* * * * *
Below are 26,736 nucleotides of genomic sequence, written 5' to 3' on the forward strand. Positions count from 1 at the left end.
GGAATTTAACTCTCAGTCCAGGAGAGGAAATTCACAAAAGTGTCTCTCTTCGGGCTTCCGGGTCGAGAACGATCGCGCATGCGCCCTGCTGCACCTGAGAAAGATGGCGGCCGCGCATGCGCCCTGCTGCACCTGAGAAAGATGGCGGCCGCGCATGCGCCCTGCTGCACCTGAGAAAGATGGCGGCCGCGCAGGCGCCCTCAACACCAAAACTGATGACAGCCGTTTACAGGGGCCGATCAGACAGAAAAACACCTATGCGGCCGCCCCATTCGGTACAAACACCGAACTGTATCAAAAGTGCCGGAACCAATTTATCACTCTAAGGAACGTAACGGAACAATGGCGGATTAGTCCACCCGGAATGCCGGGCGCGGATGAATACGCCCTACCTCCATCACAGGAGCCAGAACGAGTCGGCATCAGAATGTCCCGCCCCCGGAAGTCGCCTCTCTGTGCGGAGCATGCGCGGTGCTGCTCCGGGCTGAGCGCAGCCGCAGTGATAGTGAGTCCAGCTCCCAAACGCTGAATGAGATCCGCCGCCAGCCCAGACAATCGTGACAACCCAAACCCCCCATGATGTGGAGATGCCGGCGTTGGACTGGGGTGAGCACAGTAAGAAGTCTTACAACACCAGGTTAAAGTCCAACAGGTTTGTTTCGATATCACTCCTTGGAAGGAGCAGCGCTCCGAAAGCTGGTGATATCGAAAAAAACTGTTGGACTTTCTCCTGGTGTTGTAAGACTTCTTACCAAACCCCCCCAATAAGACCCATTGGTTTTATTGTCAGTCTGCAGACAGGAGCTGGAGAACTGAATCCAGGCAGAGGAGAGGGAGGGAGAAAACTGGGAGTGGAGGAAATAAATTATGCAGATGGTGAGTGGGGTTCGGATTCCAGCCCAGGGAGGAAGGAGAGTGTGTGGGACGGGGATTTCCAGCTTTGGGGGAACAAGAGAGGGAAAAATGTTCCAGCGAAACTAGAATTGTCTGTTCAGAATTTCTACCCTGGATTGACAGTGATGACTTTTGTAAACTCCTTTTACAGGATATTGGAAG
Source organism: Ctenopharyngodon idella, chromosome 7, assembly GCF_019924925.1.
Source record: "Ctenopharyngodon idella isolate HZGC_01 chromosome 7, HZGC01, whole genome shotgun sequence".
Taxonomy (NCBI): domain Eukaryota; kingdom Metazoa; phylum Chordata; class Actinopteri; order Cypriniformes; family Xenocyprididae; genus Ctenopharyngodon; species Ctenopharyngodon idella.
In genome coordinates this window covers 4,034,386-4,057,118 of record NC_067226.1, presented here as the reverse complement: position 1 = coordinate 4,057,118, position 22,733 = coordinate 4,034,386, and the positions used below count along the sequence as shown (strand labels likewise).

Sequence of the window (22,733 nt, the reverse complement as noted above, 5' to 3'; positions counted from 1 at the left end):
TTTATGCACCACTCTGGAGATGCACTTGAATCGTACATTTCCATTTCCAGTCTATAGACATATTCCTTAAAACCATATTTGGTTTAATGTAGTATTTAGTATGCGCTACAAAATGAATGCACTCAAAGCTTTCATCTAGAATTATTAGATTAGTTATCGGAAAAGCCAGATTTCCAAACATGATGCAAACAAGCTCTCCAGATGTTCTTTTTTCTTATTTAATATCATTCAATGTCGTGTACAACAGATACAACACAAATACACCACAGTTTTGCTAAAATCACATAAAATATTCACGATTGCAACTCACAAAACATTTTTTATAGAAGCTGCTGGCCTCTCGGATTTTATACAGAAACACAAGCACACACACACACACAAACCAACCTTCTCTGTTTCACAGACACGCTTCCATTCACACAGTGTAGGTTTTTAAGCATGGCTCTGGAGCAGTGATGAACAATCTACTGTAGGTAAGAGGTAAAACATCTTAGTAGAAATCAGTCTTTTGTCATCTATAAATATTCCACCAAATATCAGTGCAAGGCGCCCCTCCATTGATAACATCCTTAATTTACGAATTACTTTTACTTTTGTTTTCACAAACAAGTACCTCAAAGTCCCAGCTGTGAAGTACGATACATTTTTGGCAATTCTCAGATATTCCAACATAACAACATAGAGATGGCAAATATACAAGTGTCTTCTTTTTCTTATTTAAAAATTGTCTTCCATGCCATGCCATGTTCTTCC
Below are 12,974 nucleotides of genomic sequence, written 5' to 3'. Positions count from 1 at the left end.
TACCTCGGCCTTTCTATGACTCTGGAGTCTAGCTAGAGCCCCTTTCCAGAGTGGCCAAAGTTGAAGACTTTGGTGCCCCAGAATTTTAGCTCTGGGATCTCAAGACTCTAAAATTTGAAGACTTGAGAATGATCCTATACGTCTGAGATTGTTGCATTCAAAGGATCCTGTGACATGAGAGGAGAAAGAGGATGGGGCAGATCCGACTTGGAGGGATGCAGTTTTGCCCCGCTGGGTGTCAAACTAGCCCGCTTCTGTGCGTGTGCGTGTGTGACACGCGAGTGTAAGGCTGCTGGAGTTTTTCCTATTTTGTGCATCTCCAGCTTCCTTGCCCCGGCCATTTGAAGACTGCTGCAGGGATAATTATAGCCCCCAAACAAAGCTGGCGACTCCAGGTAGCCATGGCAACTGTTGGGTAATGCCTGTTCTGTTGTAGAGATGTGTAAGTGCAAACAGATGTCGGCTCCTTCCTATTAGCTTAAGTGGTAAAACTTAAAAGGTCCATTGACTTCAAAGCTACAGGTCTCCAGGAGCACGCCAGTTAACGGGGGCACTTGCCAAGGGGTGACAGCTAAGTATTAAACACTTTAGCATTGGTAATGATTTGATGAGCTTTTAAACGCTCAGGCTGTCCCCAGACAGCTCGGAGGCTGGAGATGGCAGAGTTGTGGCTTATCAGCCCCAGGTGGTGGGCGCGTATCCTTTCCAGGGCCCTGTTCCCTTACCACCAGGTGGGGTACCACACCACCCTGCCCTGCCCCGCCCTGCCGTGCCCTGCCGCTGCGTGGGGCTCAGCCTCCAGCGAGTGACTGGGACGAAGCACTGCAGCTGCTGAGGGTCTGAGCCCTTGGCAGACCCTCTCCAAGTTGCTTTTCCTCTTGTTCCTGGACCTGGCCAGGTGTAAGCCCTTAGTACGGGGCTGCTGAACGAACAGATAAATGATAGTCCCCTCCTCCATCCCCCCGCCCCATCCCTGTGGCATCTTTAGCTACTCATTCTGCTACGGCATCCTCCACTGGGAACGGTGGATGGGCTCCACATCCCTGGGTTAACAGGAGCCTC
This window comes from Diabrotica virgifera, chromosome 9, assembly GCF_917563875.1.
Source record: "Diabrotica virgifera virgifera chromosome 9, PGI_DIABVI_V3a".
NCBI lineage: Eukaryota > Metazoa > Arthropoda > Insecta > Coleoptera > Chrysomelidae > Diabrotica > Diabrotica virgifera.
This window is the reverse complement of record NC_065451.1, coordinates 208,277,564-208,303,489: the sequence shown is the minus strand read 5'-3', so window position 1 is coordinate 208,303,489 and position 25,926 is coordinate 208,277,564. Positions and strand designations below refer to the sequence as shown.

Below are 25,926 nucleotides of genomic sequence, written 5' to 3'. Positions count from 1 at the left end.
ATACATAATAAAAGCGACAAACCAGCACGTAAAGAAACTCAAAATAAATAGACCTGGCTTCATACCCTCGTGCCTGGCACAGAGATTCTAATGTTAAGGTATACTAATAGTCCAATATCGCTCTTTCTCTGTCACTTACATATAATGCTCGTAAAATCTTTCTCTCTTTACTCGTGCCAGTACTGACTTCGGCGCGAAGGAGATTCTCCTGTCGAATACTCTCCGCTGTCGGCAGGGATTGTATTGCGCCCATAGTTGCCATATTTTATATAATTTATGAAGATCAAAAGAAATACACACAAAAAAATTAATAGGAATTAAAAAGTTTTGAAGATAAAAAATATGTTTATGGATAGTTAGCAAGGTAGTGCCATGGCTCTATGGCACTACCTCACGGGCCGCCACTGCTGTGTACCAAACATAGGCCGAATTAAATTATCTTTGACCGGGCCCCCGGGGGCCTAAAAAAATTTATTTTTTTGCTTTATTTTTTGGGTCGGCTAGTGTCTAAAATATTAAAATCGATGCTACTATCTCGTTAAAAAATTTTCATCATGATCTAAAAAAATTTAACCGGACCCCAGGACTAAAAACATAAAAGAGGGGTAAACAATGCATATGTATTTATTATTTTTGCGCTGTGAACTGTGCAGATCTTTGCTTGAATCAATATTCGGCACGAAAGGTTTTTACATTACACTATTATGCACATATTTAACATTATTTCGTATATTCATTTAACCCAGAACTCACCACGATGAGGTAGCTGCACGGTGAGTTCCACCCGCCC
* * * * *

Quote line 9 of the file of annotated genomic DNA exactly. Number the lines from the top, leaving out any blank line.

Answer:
Below are 12,974 nucleotides of genomic sequence, written 5' to 3'. Positions count from 1 at the left end.